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Mitigation of Dominant Channel Propagation Effects in GNSS-based Positioning

Research output: Book/ReportDoctoral thesisCollection of Articles


Original languageEnglish
PublisherTampere University of Technology
Number of pages66
ISBN (Electronic)978-952-15-2705-0
ISBN (Print)978-952-15-2689-3
Publication statusPublished - 2 Dec 2011
Publication typeG5 Doctoral dissertation (article)

Publication series

NameTampere University of Technology. Publication
PublisherTampere University of Technology
ISSN (Print)1459-2045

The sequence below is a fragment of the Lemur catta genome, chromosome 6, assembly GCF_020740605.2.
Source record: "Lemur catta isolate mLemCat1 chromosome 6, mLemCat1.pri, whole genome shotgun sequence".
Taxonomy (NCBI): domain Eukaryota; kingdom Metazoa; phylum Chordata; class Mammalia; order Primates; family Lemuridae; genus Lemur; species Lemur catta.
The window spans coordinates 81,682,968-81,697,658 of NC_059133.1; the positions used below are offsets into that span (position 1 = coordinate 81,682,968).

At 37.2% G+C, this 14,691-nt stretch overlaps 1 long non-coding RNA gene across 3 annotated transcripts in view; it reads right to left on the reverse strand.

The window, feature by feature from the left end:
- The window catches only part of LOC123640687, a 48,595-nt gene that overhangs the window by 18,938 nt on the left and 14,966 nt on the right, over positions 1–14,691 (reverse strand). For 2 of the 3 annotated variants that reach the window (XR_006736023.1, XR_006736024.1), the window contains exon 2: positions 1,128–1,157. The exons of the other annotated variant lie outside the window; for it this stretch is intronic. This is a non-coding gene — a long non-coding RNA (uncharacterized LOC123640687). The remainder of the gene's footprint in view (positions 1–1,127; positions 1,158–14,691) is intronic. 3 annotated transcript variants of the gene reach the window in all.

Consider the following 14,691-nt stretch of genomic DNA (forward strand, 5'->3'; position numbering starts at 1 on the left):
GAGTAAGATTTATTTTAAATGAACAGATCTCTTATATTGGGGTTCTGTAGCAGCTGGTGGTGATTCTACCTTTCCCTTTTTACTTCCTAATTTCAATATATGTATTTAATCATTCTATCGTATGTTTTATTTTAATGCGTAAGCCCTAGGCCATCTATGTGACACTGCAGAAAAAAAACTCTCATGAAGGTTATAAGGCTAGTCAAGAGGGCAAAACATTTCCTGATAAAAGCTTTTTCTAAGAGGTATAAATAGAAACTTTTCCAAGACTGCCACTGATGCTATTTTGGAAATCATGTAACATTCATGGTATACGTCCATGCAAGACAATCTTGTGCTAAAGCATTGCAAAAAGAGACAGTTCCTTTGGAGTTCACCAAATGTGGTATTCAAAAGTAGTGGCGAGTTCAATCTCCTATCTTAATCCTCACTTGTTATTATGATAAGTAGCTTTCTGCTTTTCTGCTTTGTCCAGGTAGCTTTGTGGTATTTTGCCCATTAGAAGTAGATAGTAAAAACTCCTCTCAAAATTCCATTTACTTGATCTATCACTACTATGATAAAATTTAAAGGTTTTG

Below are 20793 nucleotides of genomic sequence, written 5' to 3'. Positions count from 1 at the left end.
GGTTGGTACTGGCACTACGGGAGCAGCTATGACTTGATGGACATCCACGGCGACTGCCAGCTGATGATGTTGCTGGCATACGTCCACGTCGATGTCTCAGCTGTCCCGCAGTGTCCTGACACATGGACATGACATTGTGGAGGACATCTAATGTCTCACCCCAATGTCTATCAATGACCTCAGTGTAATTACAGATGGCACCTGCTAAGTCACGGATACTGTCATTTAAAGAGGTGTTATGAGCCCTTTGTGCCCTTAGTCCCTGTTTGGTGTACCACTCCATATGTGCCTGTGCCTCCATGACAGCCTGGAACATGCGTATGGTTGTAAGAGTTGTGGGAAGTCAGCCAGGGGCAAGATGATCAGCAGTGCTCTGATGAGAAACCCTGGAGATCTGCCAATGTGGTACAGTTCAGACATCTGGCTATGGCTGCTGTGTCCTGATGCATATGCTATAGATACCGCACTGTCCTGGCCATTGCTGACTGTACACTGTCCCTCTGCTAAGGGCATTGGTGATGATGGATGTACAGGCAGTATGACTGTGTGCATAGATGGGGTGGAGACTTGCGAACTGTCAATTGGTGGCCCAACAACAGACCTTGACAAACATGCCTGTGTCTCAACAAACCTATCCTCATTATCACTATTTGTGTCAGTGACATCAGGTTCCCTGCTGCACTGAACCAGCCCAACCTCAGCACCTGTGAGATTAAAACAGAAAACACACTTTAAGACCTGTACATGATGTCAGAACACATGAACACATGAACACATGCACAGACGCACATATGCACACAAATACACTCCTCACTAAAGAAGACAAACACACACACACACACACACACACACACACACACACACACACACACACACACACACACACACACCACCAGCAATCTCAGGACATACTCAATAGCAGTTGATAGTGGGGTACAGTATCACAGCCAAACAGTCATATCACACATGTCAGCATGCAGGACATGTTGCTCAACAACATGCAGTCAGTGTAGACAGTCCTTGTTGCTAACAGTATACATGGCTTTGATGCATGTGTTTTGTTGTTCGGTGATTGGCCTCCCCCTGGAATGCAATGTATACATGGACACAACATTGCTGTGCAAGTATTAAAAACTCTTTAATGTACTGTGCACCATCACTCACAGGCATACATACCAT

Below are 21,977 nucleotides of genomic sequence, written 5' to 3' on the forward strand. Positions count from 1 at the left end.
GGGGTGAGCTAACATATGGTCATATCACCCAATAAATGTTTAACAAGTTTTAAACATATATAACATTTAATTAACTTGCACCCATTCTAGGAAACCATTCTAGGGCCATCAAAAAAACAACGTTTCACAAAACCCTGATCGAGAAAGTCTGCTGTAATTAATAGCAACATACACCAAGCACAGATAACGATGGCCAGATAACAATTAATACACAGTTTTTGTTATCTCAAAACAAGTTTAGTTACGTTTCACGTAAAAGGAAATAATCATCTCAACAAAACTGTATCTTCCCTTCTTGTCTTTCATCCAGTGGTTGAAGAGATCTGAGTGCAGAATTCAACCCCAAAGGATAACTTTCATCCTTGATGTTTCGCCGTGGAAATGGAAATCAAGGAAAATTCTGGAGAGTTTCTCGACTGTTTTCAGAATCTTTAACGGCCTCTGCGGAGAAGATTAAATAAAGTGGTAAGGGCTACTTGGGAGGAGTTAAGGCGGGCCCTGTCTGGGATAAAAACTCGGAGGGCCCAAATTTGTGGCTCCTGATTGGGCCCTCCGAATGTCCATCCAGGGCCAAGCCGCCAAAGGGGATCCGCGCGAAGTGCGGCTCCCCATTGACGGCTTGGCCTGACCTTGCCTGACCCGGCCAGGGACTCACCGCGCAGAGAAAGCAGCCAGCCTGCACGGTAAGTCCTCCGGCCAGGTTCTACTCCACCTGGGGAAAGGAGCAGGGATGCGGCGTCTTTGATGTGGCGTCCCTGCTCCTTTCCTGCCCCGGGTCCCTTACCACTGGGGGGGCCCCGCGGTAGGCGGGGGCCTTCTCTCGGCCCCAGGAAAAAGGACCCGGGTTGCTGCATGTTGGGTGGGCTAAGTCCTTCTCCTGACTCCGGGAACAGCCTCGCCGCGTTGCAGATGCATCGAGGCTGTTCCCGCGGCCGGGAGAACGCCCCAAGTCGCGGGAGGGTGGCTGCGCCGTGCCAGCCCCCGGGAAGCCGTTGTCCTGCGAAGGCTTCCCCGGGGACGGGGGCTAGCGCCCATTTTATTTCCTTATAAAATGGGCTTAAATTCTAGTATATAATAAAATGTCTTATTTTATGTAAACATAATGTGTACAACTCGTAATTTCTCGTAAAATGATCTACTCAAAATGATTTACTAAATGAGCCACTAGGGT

Global Navigation Satellite Systems (GNSSs) have significantly changed the landscape of positioning. The development of the first GNSS, Global Positioning System (GPS), has been a major milestone in the history of navigation; not only because of its technological superiority over the existing positioning technologies of that time but also because it has turned the access to positioning signals from a privilege of a few into a public utility. In addition, the modern advancements in mobile devices have revolutionized the way positioning information is used; besides navigation, location information is used in a wide spectrum of applications such as to track people or goods, authenticate individuals, facilitate fleet management, optimize farming activities, find the nearest restaurant, assist elderly or disabled people, etc. While GNSS-based positioning has several advantages over other positioning technologies, such as global coverage and high availability, it also has its challenges. Most of these are related to the physical channel which consists of various error sources that affect the quality of the received satellite signals, and degrade the receiver’s positioning performance. In this dissertation, the focus is placed on the dominant propagation effects that take place in GNSS-based positioning. Precisely, these are the (1)ionospheric and the (2) multipath propagation effects. The former depends on the electron content along signal’s route and the latter, on the arrangement of the objects surrounding the GNSS receiver. For example, both effects introduce delays which make the satellite-receiver distance to appear longer than in reality and consequently, decrease the positioning accuracy. To mitigate such unwanted effects, an algorithmic approach is followed. Specifically, this dissertation studies the impact of multipath errors in the estimation of the ionosphere-corrected range and suggests a new algorithm for estimating the ionosphere-corrected range in dual-frequency receivers. The proposed algorithm achieves higher range estimation accuracy than alternative dual-frequency methods in the presence of multipath errors without raising the implementational complexity. Furthermore, this dissertation proposes new code and carrier tracking algorithms for improving directly the receiver’s tracking accuracy under multipath propagation effects. These methods yield better code and carrier tracking performance in exchange for higher complexity. Moreover, this thesis suggests novel algorithms for distinguishing two Carrier to Noise Ratio (CNR) ranges, such as those characterizing indoor and outdoor environments, and for estimating the CNR. Both methods are based on the level crossing rate information of the averaged cross-correlation function and can be used to improve the receiver’s code or carrier tracking performance, for example by adjusting certain parameters or switching between different algorithms. This dissertation is a collection of nine publications which include detailed descriptions of the proposed algorithms, comparison with state of the art methods and performance analysis. In addition, this thesis contains an introductory part which provides readers with a beginning knowledge on the principles of GNSS-based positioning, the error sources that degrade receiver’s positioning performance and a literature overview on the methods developed for mitigating the dominant environmental effects caused by ionosphere and multipath propagation.

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